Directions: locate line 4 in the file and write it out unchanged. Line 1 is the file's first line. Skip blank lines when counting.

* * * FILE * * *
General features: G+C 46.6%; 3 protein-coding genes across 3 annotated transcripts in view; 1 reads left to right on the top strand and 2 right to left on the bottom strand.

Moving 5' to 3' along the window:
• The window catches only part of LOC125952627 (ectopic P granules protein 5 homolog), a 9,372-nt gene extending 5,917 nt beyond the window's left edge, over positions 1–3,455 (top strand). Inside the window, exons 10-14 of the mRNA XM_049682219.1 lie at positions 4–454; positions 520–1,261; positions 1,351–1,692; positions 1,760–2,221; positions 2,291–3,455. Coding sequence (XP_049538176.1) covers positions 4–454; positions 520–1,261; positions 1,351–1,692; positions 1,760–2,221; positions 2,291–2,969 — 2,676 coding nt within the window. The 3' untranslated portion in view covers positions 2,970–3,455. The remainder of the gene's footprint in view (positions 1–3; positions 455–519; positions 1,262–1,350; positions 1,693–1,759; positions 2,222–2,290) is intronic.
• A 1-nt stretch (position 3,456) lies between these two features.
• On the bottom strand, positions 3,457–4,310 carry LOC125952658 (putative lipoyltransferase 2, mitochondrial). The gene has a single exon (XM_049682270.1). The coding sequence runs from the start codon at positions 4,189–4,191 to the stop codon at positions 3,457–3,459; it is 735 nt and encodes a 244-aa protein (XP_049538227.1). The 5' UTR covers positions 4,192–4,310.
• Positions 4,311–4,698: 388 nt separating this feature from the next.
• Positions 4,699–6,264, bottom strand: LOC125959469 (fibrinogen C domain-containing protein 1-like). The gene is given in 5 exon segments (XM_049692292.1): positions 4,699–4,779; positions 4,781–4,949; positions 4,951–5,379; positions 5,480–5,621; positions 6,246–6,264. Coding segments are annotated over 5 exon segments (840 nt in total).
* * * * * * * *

• A 1-nt stretch (position 3,456) lies between these two features.